Author, educator and social activist Jonathan Kozol to Speak at W&L
American author, educator and social activist Jonathan Kozol will lecture at Washington and Lee University on Dec. 6 at 7 p.m. in Stackhouse Theater, Elrod Commons.
The title of his talk is “Education, Poverty and Social Justice in an Age of Persistent Inequality.” It is free and open to the public.
“In the face of alarmingly high rates of child poverty and persistent inequality in those basic human services upon which low-income families must rely, it falls, as always, to our nation’s public schools to assume the mantel of protector and defender of those who suffer most and for no fault of their own,” said Kozol.
“But unhealthy pressures placed upon our schools to limit education to that which can be measured on obsessively repetitive standardized exams have rigidified instruction, amputated cultural capaciousness, suppressed the joy of learning for its own good sake alone, and dealt a heavy blow to the autonomy and creativity of far too many of our most devoted teachers,” Kozol continued.
“Can we reignite the legacy of child-centered learning and bring, at once, both joy and justice to the children whom we serve?”
A widely read, highly honored education writer, Kozol has been an eloquent advocate for children of low income and for racial diversity in schools and universities. He has been speaking to overflow crowds as child poverty has risen to unprecedented levels and racial tensions have become the focus of urgent political concern. He has been working with children in inner-city schools for nearly 50 years.
Kozol has received many awards, including the National Book Award for “Death at an Early Age” (1967), a description of his first year as a teacher; and the Robert F. Kennedy Book Award for “Rachel and Her Children” (1989), a study of homeless mothers and their children.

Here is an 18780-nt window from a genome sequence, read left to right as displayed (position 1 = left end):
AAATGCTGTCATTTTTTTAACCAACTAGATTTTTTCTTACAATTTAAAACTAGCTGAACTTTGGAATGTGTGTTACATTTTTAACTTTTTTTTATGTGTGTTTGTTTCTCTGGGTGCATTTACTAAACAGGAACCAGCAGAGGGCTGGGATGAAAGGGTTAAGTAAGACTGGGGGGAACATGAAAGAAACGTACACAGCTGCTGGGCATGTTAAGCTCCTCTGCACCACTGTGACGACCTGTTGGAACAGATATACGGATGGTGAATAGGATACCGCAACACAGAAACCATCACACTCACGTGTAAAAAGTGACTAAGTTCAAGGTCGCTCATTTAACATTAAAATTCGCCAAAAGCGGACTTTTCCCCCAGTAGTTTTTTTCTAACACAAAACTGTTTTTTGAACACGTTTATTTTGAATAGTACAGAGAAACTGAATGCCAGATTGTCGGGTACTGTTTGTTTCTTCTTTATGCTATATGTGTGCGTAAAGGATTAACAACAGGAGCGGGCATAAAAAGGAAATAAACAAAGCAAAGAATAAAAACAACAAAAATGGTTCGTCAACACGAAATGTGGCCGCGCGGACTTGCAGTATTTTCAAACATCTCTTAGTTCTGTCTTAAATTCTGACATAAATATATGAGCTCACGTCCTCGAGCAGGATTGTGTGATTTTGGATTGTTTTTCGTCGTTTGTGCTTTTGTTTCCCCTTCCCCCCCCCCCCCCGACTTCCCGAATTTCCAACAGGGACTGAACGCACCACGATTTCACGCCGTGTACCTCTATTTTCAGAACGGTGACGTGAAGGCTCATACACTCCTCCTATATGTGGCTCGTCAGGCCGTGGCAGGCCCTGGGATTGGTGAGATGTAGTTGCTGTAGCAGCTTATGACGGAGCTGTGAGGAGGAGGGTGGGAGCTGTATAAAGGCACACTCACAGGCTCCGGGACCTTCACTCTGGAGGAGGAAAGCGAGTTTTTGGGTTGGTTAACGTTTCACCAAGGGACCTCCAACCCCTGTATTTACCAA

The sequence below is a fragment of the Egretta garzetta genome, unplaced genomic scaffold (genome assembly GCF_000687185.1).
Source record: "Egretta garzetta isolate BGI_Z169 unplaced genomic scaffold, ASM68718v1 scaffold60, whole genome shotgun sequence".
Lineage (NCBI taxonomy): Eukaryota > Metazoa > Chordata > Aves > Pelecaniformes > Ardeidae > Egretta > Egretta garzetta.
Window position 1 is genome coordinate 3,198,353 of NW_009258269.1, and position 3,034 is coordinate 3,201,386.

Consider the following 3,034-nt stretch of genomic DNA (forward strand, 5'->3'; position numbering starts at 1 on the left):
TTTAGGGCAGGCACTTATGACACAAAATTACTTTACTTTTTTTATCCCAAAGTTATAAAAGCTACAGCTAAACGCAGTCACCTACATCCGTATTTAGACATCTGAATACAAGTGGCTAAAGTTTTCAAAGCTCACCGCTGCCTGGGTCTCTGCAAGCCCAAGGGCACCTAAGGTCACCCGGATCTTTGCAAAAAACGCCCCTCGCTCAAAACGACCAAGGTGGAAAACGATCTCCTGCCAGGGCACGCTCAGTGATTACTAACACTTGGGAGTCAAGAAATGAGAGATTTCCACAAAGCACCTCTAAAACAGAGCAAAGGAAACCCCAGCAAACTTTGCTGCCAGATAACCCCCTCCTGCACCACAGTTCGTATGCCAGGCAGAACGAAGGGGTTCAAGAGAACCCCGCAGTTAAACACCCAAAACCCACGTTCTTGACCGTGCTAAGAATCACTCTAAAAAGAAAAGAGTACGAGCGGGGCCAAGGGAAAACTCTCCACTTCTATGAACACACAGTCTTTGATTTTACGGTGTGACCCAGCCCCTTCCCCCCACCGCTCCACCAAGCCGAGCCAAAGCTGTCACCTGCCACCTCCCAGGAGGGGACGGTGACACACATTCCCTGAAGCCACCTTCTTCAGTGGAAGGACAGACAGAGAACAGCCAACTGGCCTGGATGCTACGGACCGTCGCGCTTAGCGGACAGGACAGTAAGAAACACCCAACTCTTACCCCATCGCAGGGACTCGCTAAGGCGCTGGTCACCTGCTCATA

His 1995 best-seller, “Amazing Grace: The Lives of Children and the Conscience of a Nation,” received the Anisfield-Wolf Book Award in 1996, an honor previously granted to the works of Langston Hughes and Dr. Martin Luther King.
Nobel Laureate Toni Morrison wrote that “Amazing Grace” was “good in the old-fashioned sense: beautiful and morally worthy.” Of Kozol’s social activism, author Elie Wiesel said, “Jonathan’s struggle is noble. His outcry must shake our nation out of its guilty indifference.”
Kozol’s most recent book on childhood and education is “Fire in the Ashes” (2013), a sweeping narrative that follows a group of children in a destitute community out of their infancy and elementary grades, through their secondary years, into their late teens and beyond.
His newest book is “The Theft of Memory: Losing My Father, One Day at a Time” (2016), in which he tells the story of his father’s life and work and how he worked with him through the onset of Alzheimer’s and his slow descent into dementia.
Kozol’s lecture is sponsored by the Mudd Center for Ethics, the Office of the Provost, the Nabors Service League, Teacher Education and the Economics Department.